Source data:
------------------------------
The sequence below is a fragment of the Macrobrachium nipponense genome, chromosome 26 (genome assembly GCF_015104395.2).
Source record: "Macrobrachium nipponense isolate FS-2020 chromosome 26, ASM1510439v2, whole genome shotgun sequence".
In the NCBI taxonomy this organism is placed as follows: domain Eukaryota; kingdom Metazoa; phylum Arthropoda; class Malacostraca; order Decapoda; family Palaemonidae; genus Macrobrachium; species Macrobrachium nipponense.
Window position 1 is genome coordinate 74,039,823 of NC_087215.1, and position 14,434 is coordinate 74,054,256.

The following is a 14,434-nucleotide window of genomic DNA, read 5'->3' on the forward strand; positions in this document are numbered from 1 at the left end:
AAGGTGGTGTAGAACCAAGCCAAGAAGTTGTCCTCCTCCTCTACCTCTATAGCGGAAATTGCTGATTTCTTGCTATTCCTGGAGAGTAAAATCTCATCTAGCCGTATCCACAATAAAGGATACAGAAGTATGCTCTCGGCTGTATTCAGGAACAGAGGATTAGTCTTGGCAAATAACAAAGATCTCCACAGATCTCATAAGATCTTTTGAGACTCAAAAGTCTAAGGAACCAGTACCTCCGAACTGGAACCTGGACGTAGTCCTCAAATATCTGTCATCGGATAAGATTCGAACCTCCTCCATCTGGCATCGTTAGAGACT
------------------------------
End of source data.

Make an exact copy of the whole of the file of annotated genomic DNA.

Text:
The sequence below is a fragment of the Macrobrachium nipponense genome, chromosome 26 (genome assembly GCF_015104395.2).
Source record: "Macrobrachium nipponense isolate FS-2020 chromosome 26, ASM1510439v2, whole genome shotgun sequence".
In the NCBI taxonomy this organism is placed as follows: domain Eukaryota; kingdom Metazoa; phylum Arthropoda; class Malacostraca; order Decapoda; family Palaemonidae; genus Macrobrachium; species Macrobrachium nipponense.
Window position 1 is genome coordinate 74,039,823 of NC_087215.1, and position 14,434 is coordinate 74,054,256.

The following is a 14,434-nucleotide window of genomic DNA, read 5'->3' on the forward strand; positions in this document are numbered from 1 at the left end:
AAGGTGGTGTAGAACCAAGCCAAGAAGTTGTCCTCCTCCTCTACCTCTATAGCGGAAATTGCTGATTTCTTGCTATTCCTGGAGAGTAAAATCTCATCTAGCCGTATCCACAATAAAGGATACAGAAGTATGCTCTCGGCTGTATTCAGGAACAGAGGATTAGTCTTGGCAAATAACAAAGATCTCCACAGATCTCATAAGATCTTTTGAGACTCAAAAGTCTAAGGAACCAGTACCTCCGAACTGGAACCTGGACGTAGTCCTCAAATATCTGTCATCGGATAAGATTCGAACCTCCTCCATCTGGCATCGTTAGAGACT